This book has been out a couple of years, but I couldn’t help picking up a copy to read as the events happened in the midst of my formative wine years. It recounts the sale of a bottle of Chateau Lafitte 1787 purported to have belonged to Thomas Jefferson, at Christie’s in 1985 for $156,000, the highest price ever paid for a single bottle of wine, and it unravels much of the mystery of its provenance, investigating the subject of wine forgery.
In the late 1970s and through the 1980s, large format vertical tastings of fine wines were making headlines around the world. Tastings of first growth clarets and Sauternes which featured bottles back to the 1800s and further, initially by European and then American collectors, were in vogue. Only those sufficiently authoritative and experienced were invited to a select club of tasters. We were inspired to emulate such magnificent events in Dunedin, though not to the same degree of extravagance (by far), with verticals of Chateaux Palmer, Mouton-Rothschild and d’Yquem, thus relieving ourselves of most of our discretionary income. However, the purchase of a bottle of wine two centuries old, engraved with the initials “Th.J.” owned by the author of the American Declaration of Independence, was something that reminded us that we were way out of the league of the world’s great collectors.
The purchaser of the Ch. Lafitte 1787 was Kip Forbes, son of U.S. publishing magnate Malcolm Forbes, well-known for his impressive collections of all sorts of valuables. The seller was Hardy Rodenstock, a German wine collector and merchant who ‘discovered’ a cache of “Th.J.” engraved bottles in the renovation of a house in Paris in the late 1970s. Rodenstock cleverly used this find to further his reputation in the wine world, and subsequent discoveries in Russia and Argentina earned him the reputation as one of the most serious and knowledgeable wine hunters in the world.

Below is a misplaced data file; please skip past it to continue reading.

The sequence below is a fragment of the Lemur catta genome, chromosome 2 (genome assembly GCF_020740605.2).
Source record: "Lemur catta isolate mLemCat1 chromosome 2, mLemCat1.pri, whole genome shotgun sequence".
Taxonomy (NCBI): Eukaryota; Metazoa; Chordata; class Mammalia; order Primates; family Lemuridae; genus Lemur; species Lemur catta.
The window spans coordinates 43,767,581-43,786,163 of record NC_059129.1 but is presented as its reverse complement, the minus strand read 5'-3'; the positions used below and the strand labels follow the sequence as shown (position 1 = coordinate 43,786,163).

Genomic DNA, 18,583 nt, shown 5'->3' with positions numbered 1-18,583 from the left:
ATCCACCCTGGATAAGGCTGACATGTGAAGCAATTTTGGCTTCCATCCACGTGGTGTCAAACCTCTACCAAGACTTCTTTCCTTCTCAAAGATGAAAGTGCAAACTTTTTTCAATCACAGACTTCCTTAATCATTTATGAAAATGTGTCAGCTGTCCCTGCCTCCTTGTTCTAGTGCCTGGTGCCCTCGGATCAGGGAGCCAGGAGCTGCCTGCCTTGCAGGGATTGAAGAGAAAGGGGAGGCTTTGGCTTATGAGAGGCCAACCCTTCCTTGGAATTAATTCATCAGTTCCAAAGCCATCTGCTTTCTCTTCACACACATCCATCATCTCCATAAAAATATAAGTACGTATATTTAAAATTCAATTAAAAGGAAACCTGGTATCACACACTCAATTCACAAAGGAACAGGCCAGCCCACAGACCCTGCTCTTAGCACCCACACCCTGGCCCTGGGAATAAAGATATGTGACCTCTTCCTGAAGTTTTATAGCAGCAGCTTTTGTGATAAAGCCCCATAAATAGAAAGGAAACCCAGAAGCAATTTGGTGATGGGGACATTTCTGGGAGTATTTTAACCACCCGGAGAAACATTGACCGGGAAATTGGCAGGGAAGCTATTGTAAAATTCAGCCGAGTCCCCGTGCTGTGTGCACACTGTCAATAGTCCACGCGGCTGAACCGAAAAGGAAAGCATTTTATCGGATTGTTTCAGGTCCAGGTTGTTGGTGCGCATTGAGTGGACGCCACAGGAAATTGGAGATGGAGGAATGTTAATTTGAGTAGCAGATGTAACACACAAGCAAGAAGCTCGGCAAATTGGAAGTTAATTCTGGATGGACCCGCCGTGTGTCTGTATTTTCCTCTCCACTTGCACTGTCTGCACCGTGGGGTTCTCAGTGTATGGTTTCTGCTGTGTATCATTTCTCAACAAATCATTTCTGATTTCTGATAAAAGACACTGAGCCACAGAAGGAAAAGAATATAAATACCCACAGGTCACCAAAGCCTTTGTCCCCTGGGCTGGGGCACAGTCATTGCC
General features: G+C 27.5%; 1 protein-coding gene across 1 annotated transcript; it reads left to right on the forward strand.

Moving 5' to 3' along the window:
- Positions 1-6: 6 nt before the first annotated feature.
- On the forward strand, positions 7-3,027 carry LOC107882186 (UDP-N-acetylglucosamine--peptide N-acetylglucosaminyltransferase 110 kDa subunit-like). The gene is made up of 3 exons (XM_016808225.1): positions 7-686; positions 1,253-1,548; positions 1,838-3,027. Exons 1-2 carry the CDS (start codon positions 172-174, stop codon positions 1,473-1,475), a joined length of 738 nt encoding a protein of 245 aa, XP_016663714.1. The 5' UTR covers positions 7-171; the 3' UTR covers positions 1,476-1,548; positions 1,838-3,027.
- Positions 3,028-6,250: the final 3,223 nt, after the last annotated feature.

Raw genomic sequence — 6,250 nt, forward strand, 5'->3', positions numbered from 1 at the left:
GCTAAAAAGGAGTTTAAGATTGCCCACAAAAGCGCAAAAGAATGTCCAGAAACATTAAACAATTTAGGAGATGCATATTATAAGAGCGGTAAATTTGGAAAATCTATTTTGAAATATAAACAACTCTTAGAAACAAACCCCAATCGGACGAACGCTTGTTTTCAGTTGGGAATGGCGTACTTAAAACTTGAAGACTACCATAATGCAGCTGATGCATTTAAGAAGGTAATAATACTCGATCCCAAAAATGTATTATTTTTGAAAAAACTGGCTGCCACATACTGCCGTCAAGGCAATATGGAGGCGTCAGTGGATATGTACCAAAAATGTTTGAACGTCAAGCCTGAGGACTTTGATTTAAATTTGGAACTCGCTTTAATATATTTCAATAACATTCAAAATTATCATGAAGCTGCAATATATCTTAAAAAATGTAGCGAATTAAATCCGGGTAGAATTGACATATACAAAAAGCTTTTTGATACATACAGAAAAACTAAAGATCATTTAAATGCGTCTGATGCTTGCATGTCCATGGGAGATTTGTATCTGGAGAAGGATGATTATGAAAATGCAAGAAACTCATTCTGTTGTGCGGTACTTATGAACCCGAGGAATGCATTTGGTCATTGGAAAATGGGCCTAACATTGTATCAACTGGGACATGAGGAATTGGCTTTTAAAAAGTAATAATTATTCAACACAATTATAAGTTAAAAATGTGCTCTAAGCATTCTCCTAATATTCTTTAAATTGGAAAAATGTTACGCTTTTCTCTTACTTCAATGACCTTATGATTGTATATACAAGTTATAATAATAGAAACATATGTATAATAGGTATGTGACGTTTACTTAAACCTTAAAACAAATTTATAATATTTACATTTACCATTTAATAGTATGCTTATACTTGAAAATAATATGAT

However, from the start, the bottle’s provenance was doubted, based on the work of Cinder Goodwin at Monticello, where all things to do with Jefferson are authenticated. However this was ignored or not believed in by sellers and buyers. The story Benjamin Wallace tells is one of avarice, ignorance and unfounded faith, as he gets to the core of the story – that people believe what they want to believe. On the way, he describes the extravagance of the wine world at the highest level, the intricacies, politics and personalities of the wine trade and the secondary market, the scientific background and methodology that is so important in important in proving origin, and the motives and dreams of those who have the means to follow them to the fullest. This is the meat of the book which appeals to the wine enthusiast. The way Wallace tells the story, revealing clue by clue, makes it a populist read. And the book is recommended on these points.
The story ends in court, where Bill Koch, an eventual owner of one of the dubious ‘Th.J.’ bottles, has sued Rodenstock. The matter remains in the legal system without resolution to date. Benjamin Wallace’s last line is: “If a fake wine is served at a tasting and no one notices, would it have mattered if it was real?”
The relevance to us mere mortals in the wine world is the importance of tasting the real thing. Such extravagances of the past will surely not be repeated, not only because of the mistrust in wines so old, but also because such large tastings can be seen as excesses? However, I would not turn down an opportunity of attending a vertical tasting of great wine. In today’s world of wine, vertical tastings in a much tighter and manageable format remain the basis of showing a wine’s ability to keep, age well and develop with cellaring. This is the practical and useful legacy of more outrageous times.
The Billionaire’s Vinegar, Benjamin Wallace, Three Rivers Press, New York, 2008